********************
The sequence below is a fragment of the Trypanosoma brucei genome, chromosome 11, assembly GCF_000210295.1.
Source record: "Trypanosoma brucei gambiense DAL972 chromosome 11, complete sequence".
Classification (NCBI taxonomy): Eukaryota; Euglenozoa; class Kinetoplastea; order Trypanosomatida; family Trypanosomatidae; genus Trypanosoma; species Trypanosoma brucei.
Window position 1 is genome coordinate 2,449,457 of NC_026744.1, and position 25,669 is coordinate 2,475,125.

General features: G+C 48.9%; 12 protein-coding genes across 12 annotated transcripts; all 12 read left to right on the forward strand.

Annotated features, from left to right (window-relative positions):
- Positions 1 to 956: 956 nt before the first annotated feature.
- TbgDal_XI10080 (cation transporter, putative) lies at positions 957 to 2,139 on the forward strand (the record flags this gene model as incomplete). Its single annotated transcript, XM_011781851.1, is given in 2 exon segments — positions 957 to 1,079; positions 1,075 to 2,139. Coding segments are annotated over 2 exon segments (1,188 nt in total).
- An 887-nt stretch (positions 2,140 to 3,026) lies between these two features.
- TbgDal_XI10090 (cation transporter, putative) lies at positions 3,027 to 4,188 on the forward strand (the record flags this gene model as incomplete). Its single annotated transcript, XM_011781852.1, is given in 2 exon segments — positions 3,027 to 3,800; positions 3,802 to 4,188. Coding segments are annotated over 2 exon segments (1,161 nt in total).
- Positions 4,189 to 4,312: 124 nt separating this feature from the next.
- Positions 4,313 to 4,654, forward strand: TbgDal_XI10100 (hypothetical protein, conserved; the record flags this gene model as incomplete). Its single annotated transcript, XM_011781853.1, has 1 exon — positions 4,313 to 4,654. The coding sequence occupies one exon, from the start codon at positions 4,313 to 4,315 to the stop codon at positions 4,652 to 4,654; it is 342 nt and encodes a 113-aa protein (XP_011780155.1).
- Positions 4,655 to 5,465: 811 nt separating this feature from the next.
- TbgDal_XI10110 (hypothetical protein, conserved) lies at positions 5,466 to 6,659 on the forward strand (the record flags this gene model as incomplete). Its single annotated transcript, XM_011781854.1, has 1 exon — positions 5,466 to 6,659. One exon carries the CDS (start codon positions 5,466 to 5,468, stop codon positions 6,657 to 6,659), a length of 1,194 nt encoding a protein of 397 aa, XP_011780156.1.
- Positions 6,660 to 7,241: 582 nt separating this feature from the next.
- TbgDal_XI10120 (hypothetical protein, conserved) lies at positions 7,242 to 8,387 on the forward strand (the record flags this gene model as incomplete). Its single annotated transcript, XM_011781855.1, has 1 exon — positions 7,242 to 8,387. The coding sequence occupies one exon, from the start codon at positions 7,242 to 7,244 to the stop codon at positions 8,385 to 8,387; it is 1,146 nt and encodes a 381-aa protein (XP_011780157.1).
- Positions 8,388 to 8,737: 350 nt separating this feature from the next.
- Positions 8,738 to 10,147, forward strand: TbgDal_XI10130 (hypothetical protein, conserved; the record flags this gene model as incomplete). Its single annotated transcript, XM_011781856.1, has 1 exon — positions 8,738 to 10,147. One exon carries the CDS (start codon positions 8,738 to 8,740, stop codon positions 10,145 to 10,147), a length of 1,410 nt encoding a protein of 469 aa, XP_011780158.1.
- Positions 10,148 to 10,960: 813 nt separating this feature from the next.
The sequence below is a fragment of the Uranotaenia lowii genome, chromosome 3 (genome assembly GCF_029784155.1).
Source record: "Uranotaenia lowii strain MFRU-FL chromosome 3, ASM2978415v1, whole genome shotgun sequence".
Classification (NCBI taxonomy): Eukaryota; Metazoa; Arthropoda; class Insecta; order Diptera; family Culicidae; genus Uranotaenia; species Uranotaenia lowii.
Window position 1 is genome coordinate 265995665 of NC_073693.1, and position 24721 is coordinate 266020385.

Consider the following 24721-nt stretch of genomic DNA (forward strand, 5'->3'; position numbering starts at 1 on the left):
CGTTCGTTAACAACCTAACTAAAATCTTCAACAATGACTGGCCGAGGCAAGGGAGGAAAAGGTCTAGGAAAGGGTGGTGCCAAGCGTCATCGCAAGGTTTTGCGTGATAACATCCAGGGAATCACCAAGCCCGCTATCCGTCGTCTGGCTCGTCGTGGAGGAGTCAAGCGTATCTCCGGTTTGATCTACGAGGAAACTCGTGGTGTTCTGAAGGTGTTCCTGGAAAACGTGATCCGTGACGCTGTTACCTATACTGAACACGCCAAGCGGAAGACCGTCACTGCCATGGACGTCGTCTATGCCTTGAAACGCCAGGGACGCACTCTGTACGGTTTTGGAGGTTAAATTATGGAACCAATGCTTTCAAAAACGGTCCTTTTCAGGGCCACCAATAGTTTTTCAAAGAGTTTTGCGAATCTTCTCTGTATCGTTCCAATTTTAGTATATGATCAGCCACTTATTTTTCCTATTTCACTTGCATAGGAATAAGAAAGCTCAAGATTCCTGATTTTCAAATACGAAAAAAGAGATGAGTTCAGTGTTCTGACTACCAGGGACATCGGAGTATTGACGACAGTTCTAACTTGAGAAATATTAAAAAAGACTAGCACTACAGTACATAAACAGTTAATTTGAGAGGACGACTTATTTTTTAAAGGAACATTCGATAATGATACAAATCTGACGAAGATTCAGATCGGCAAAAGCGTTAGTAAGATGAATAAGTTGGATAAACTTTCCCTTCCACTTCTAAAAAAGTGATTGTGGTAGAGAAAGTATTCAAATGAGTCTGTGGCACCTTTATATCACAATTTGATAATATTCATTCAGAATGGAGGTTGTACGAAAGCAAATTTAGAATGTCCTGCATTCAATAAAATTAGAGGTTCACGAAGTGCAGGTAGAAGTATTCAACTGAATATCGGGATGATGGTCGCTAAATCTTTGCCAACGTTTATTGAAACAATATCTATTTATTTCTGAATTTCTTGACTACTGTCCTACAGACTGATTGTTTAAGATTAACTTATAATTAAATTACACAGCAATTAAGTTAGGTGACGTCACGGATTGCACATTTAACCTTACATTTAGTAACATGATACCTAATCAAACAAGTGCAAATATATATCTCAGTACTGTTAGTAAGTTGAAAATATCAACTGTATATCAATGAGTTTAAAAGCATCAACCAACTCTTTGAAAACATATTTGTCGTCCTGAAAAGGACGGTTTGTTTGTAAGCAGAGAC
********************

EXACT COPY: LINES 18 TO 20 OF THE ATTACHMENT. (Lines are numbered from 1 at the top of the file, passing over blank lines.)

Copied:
- Positions 8,738 to 10,147, forward strand: TbgDal_XI10130 (hypothetical protein, conserved; the record flags this gene model as incomplete). Its single annotated transcript, XM_011781856.1, has 1 exon — positions 8,738 to 10,147. One exon carries the CDS (start codon positions 8,738 to 8,740, stop codon positions 10,145 to 10,147), a length of 1,410 nt encoding a protein of 469 aa, XP_011780158.1.
- Positions 10,148 to 10,960: 813 nt separating this feature from the next.
The sequence below is a fragment of the Uranotaenia lowii genome, chromosome 3 (genome assembly GCF_029784155.1).